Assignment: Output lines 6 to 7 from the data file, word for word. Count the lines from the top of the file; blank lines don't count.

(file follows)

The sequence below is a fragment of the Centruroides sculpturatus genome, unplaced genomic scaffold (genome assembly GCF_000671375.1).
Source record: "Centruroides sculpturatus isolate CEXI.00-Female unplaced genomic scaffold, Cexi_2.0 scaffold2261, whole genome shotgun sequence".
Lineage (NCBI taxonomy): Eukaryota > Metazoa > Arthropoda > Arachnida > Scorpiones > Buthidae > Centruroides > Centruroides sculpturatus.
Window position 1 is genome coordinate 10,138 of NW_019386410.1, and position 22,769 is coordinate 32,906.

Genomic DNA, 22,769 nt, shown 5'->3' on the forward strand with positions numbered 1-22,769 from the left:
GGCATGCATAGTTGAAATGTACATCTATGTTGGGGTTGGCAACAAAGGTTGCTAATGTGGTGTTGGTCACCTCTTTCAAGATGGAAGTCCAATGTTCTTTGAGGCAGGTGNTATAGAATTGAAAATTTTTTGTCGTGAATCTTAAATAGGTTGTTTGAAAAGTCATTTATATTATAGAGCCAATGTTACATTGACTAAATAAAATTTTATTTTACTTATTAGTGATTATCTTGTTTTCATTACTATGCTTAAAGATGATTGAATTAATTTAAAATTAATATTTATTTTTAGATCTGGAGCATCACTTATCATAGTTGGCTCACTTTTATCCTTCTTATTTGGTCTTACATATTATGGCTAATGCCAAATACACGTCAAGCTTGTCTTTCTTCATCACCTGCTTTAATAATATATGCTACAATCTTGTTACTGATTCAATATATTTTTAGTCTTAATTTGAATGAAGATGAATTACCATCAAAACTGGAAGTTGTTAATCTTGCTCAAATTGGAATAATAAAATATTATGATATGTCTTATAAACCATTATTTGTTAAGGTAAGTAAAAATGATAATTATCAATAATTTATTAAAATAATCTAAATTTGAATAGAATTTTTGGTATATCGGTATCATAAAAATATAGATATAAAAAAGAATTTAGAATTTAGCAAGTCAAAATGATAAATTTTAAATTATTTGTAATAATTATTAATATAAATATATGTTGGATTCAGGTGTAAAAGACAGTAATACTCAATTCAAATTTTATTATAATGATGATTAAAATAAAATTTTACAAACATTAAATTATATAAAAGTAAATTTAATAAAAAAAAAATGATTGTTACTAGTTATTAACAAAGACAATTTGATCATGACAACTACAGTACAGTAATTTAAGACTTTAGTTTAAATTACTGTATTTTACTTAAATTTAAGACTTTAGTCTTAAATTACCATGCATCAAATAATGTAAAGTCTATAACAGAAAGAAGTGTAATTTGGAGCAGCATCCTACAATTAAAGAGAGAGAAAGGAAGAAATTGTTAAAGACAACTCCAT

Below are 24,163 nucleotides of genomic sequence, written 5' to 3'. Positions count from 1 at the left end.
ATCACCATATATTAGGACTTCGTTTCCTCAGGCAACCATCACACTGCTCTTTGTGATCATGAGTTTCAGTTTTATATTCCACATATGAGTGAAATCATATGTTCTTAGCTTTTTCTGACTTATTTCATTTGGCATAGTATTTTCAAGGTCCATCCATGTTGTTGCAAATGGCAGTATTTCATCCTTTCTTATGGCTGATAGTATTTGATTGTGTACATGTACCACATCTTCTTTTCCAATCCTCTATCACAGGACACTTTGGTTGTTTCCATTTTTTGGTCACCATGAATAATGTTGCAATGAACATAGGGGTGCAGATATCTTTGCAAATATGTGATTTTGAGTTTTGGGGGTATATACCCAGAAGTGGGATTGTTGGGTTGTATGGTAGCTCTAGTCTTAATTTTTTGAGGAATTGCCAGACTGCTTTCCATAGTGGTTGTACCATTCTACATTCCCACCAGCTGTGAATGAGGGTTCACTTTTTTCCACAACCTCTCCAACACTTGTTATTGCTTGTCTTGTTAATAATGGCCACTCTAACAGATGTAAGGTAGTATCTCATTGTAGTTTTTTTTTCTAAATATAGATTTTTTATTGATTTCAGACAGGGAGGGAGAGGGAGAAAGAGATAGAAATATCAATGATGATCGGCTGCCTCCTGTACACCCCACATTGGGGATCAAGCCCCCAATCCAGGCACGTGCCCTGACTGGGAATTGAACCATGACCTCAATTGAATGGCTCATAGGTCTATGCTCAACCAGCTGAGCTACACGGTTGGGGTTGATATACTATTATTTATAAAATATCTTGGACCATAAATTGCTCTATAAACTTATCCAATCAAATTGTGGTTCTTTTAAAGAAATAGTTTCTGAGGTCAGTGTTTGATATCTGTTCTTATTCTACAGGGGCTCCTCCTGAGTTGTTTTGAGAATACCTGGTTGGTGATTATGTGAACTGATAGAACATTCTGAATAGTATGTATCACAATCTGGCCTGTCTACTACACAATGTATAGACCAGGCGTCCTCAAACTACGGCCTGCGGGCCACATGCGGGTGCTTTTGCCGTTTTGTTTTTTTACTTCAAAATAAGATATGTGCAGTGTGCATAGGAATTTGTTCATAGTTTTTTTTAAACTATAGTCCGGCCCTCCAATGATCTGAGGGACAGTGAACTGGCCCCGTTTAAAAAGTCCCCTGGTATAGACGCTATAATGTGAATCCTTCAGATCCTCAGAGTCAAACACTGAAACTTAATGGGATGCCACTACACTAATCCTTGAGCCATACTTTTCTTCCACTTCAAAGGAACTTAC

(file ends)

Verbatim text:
GGCATGCATAGTTGAAATGTACATCTATGTTGGGGTTGGCAACAAAGGTTGCTAATGTGGTGTTGGTCACCTCTTTCAAGATGGAAGTCCAATGTTCTTTGAGGCAGGTGNTATAGAATTGAAAATTTTTTGTCGTGAATCTTAAATAGGTTGTTTGAAAAGTCATTTATATTATAGAGCCAATGTTACATTGACTAAATAAAATTTTATTTTACTTATTAGTGATTATCTTGTTTTCATTACTATGCTTAAAGATGATTGAATTAATTTAAAATTAATATTTATTTTTAGATCTGGAGCATCACTTATCATAGTTGGCTCACTTTTATCCTTCTTATTTGGTCTTACATATTATGGCTAATGCCAAATACACGTCAAGCTTGTCTTTCTTCATCACCTGCTTTAATAATATATGCTACAATCTTGTTACTGATTCAATATATTTTTAGTCTTAATTTGAATGAAGATGAATTACCATCAAAACTGGAAGTTGTTAATCTTGCTCAAATTGGAATAATAAAATATTATGATATGTCTTATAAACCATTATTTGTTAAGGTAAGTAAAAATGATAATTATCAATAATTTATTAAAATAATCTAAATTTGAATAGAATTTTTGGTATATCGGTATCATAAAAATATAGATATAAAAAAGAATTTAGAATTTAGCAAGTCAAAATGATAAATTTTAAATTATTTGTAATAATTATTAATATAAATATATGTTGGATTCAGGTGTAAAAGACAGTAATACTCAATTCAAATTTTATTATAATGATGATTAAAATAAAATTTTACAAACATTAAATTATATAAAAGTAAATTTAATAAAAAAAAAATGATTGTTACTAGTTATTAACAAAGACAATTTGATCATGACAACTACAGTACAGTAATTTAAGACTTTAGTTTAAATTACTGTATTTTACTTAAATTTAAGACTTTAGTCTTAAATTACCATGCATCAAATAATGTAAAGTCTATAACAGAAAGAAGTGTAATTTGGAGCAGCATCCTACAATTAAAGAGAGAGAAAGGAAGAAATTGTTAAAGACAACTCCAT

Below are 24,163 nucleotides of genomic sequence, written 5' to 3'. Positions count from 1 at the left end.